Infografik Nr. 646211
The civil use of nuclear energy remains disputed. For its opponents the doubts regarding the controllability of atomic technology still remain. They warn against a possible nuclear catastrophe and the long-term risks posed by radioactive waste. The proponents of nuclear energy on the other hand are convinced that nuclear energy is essential to be able to cover the growing energy needs of the world and that the climate goals can only be reached by using nuclear energy.
These opposing positions are also reflected in the energy policies of individual nations, alongside economic and supply strategy considerations. While the two leading producers of nuclear energy, USA and France, continue the commercial use of nuclear energy, Japan initially shut down its reactors following the reactor accident in Fukushima in 2011; in 2014, however, the government announced the gradual resumption of operation of its nuclear power plants. Germany has committed to close all its nuclear power plants by 2022. By contrast, emerging economies, hungry for more energy, have ambitious plans: Hence, China wants to increase it nuclear energy capacity to 58 000 megawatts by 2020. India had originally planned an expansion to 63 000 megawatts by 2032, but subsequently had to reduce this goal by more than half (to 23 000 megawatts). Several other countries, among others Russia, South Korea, Indonesia and Turkey, want to use more nuclear energy in the future. Actually, at least 80 nuclear power plants will leave the grid by 2035, but the number of new atomic piles will certainly exceed this number. Furthermore, the lifetime of older power plants were recently expanded by way of partial renewals.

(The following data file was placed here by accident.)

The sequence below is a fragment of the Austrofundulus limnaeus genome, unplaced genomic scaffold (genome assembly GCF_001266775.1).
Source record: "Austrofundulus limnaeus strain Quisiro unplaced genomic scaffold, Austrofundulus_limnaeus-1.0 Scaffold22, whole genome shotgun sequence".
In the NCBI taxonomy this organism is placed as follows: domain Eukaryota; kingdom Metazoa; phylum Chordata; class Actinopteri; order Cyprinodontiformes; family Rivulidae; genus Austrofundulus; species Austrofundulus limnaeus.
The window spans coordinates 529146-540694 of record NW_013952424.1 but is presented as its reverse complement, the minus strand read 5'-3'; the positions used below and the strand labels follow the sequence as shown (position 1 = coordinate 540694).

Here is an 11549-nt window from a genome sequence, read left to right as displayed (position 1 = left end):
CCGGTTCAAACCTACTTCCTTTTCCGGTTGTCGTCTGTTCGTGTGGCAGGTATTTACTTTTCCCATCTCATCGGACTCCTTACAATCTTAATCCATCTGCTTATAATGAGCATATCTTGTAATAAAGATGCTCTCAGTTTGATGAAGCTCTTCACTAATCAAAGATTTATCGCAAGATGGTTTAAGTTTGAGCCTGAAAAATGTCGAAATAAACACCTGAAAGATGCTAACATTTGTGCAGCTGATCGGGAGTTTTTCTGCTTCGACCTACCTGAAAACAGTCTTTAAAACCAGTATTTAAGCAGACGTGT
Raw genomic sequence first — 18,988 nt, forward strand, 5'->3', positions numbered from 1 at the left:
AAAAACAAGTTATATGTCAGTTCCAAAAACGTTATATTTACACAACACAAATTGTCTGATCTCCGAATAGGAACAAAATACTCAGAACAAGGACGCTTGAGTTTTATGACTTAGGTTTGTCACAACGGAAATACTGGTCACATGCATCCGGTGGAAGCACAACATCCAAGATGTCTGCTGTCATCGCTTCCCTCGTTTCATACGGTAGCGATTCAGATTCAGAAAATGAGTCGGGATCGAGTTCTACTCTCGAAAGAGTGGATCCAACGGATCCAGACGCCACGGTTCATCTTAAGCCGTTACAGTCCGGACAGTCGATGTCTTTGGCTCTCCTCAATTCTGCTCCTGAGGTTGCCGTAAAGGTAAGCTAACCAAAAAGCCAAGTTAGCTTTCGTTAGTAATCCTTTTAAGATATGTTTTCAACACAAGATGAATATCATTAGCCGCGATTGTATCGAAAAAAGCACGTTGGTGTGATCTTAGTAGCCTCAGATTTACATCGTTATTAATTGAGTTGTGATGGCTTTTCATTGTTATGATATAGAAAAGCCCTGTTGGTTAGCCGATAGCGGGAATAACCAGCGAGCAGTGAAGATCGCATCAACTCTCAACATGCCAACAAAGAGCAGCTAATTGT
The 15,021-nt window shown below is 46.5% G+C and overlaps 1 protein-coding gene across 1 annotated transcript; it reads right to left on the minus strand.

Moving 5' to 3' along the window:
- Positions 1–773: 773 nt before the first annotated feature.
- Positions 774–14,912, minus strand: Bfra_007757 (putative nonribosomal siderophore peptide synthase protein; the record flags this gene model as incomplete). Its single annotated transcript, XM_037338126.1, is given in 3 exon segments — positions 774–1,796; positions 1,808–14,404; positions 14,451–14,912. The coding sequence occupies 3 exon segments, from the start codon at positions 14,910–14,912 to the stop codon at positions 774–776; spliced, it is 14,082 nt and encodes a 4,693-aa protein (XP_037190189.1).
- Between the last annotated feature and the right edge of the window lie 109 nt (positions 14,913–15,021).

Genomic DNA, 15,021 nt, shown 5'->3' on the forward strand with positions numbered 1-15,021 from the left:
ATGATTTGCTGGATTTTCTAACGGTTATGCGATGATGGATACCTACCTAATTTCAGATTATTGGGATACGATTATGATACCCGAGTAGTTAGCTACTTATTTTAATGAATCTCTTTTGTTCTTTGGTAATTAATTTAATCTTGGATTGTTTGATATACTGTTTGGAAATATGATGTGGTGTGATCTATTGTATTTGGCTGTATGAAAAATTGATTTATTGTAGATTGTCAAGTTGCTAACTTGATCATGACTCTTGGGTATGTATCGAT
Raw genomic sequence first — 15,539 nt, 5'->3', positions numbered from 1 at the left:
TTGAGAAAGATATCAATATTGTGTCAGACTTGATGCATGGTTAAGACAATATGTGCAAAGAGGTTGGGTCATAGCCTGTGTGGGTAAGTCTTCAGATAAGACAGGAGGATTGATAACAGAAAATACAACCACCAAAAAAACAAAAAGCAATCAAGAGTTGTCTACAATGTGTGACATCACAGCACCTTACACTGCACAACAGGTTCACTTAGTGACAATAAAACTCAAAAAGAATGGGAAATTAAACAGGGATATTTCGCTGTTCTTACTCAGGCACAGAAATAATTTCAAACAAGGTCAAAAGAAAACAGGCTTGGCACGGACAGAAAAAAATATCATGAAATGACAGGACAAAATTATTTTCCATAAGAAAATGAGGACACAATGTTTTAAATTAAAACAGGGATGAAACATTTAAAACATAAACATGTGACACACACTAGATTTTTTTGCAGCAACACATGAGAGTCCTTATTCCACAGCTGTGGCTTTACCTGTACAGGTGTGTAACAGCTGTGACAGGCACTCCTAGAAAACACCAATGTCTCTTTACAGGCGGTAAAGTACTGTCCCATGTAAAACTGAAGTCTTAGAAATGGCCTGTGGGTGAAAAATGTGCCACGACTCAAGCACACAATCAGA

According to the International Atomic Energy Agency there were a total of 451 nuclear power plants with an installed electricity capacity of 396 900 megawatts (1 MW = 1 000 kilowatts). Further 55 nuclear power plants with around 56 640 MW were under construction; another 80 were planned, thereof 31 in China, 21 in Russia, 9 in Japan and 8 in the USA. Recently the nuclear power plants accounted for approximately 11% of the world’s electricity production. In some countries the share was significantly higher, especially in France (72%), Slovakia (55%), Ukraine (53%) and Hungary (51%). The USA, the largest producer of nuclear energy with 808 billion kWh, covered approximately 19% of their demands through nuclear power plants. In Germany around 12% of electricity was supplied by nuclear energy in 2018; before the exit decision it was 23%.
|color:||Komplette Online-Ausgabe als PDF-Datei.|
|s/w-Version:||Komplette Online-Ausgabe als PDF-Datei.|